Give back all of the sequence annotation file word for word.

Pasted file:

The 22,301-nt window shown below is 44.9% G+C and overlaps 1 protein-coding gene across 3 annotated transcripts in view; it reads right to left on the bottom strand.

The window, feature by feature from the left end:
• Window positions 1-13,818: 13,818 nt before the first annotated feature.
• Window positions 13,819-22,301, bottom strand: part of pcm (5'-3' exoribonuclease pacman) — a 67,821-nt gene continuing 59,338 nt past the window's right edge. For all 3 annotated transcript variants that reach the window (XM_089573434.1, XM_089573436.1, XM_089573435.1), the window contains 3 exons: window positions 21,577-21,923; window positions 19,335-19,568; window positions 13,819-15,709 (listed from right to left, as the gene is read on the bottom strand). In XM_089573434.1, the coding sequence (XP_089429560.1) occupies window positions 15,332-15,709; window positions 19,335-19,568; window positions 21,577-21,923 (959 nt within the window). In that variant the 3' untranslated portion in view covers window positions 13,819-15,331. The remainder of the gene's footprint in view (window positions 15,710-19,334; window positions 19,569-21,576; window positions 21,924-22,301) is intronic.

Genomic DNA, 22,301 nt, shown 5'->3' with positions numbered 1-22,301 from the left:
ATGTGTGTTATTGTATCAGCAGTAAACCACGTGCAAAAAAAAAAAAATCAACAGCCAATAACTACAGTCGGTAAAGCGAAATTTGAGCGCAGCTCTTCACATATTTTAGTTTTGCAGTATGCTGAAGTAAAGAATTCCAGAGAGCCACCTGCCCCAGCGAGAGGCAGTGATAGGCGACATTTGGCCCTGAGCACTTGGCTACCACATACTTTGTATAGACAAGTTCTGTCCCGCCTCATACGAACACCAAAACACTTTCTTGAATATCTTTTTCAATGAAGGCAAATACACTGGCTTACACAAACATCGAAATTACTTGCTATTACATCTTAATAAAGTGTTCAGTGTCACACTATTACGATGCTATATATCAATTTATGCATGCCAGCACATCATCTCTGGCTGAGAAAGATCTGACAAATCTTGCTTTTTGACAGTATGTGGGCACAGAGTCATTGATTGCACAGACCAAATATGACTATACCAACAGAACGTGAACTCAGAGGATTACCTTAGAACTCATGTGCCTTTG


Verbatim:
The 22,301-nt window shown below is 44.9% G+C and overlaps 1 protein-coding gene across 3 annotated transcripts in view; it reads right to left on the bottom strand.

The window, feature by feature from the left end:
• Window positions 1-13,818: 13,818 nt before the first annotated feature.
• Window positions 13,819-22,301, bottom strand: part of pcm (5'-3' exoribonuclease pacman) — a 67,821-nt gene continuing 59,338 nt past the window's right edge. For all 3 annotated transcript variants that reach the window (XM_089573434.1, XM_089573436.1, XM_089573435.1), the window contains 3 exons: window positions 21,577-21,923; window positions 19,335-19,568; window positions 13,819-15,709 (listed from right to left, as the gene is read on the bottom strand). In XM_089573434.1, the coding sequence (XP_089429560.1) occupies window positions 15,332-15,709; window positions 19,335-19,568; window positions 21,577-21,923 (959 nt within the window). In that variant the 3' untranslated portion in view covers window positions 13,819-15,331. The remainder of the gene's footprint in view (window positions 15,710-19,334; window positions 19,569-21,576; window positions 21,924-22,301) is intronic.

Genomic DNA, 22,301 nt, shown 5'->3' with positions numbered 1-22,301 from the left:
ATGTGTGTTATTGTATCAGCAGTAAACCACGTGCAAAAAAAAAAAAATCAACAGCCAATAACTACAGTCGGTAAAGCGAAATTTGAGCGCAGCTCTTCACATATTTTAGTTTTGCAGTATGCTGAAGTAAAGAATTCCAGAGAGCCACCTGCCCCAGCGAGAGGCAGTGATAGGCGACATTTGGCCCTGAGCACTTGGCTACCACATACTTTGTATAGACAAGTTCTGTCCCGCCTCATACGAACACCAAAACACTTTCTTGAATATCTTTTTCAATGAAGGCAAATACACTGGCTTACACAAACATCGAAATTACTTGCTATTACATCTTAATAAAGTGTTCAGTGTCACACTATTACGATGCTATATATCAATTTATGCATGCCAGCACATCATCTCTGGCTGAGAAAGATCTGACAAATCTTGCTTTTTGACAGTATGTGGGCACAGAGTCATTGATTGCACAGACCAAATATGACTATACCAACAGAACGTGAACTCAGAGGATTACCTTAGAACTCATGTGCCTTTG